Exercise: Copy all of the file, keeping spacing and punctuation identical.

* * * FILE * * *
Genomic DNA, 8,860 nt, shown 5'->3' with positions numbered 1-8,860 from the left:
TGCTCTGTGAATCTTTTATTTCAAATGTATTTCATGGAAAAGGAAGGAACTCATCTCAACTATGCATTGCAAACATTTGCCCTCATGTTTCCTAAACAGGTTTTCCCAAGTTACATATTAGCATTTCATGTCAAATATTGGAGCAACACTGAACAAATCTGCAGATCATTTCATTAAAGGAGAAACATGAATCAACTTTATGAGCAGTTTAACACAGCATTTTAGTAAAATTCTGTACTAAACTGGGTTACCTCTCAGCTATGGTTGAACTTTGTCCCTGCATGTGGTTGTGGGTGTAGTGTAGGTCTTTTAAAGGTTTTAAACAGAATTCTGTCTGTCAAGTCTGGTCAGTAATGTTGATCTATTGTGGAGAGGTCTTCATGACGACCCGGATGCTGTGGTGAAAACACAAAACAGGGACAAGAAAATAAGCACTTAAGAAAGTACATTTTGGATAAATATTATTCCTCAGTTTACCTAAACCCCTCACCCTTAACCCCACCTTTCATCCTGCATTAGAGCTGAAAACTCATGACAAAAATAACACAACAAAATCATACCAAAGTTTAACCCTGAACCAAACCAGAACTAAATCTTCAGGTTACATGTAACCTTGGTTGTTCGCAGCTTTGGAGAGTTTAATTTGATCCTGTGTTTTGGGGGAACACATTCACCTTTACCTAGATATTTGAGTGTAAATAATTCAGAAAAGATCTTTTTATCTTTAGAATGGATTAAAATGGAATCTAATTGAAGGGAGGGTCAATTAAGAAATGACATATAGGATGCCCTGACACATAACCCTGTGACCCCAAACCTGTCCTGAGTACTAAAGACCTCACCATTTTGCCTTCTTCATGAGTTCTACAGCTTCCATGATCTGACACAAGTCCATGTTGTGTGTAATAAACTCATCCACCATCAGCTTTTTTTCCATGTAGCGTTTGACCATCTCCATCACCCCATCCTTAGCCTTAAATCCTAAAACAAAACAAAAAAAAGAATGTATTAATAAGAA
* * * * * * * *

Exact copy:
Genomic DNA, 8,860 nt, shown 5'->3' with positions numbered 1-8,860 from the left:
TGCTCTGTGAATCTTTTATTTCAAATGTATTTCATGGAAAAGGAAGGAACTCATCTCAACTATGCATTGCAAACATTTGCCCTCATGTTTCCTAAACAGGTTTTCCCAAGTTACATATTAGCATTTCATGTCAAATATTGGAGCAACACTGAACAAATCTGCAGATCATTTCATTAAAGGAGAAACATGAATCAACTTTATGAGCAGTTTAACACAGCATTTTAGTAAAATTCTGTACTAAACTGGGTTACCTCTCAGCTATGGTTGAACTTTGTCCCTGCATGTGGTTGTGGGTGTAGTGTAGGTCTTTTAAAGGTTTTAAACAGAATTCTGTCTGTCAAGTCTGGTCAGTAATGTTGATCTATTGTGGAGAGGTCTTCATGACGACCCGGATGCTGTGGTGAAAACACAAAACAGGGACAAGAAAATAAGCACTTAAGAAAGTACATTTTGGATAAATATTATTCCTCAGTTTACCTAAACCCCTCACCCTTAACCCCACCTTTCATCCTGCATTAGAGCTGAAAACTCATGACAAAAATAACACAACAAAATCATACCAAAGTTTAACCCTGAACCAAACCAGAACTAAATCTTCAGGTTACATGTAACCTTGGTTGTTCGCAGCTTTGGAGAGTTTAATTTGATCCTGTGTTTTGGGGGAACACATTCACCTTTACCTAGATATTTGAGTGTAAATAATTCAGAAAAGATCTTTTTATCTTTAGAATGGATTAAAATGGAATCTAATTGAAGGGAGGGTCAATTAAGAAATGACATATAGGATGCCCTGACACATAACCCTGTGACCCCAAACCTGTCCTGAGTACTAAAGACCTCACCATTTTGCCTTCTTCATGAGTTCTACAGCTTCCATGATCTGACACAAGTCCATGTTGTGTGTAATAAACTCATCCACCATCAGCTTTTTTTCCATGTAGCGTTTGACCATCTCCATCACCCCATCCTTAGCCTTAAATCCTAAAACAAAACAAAAAAAAGAATGTATTAATAAGAA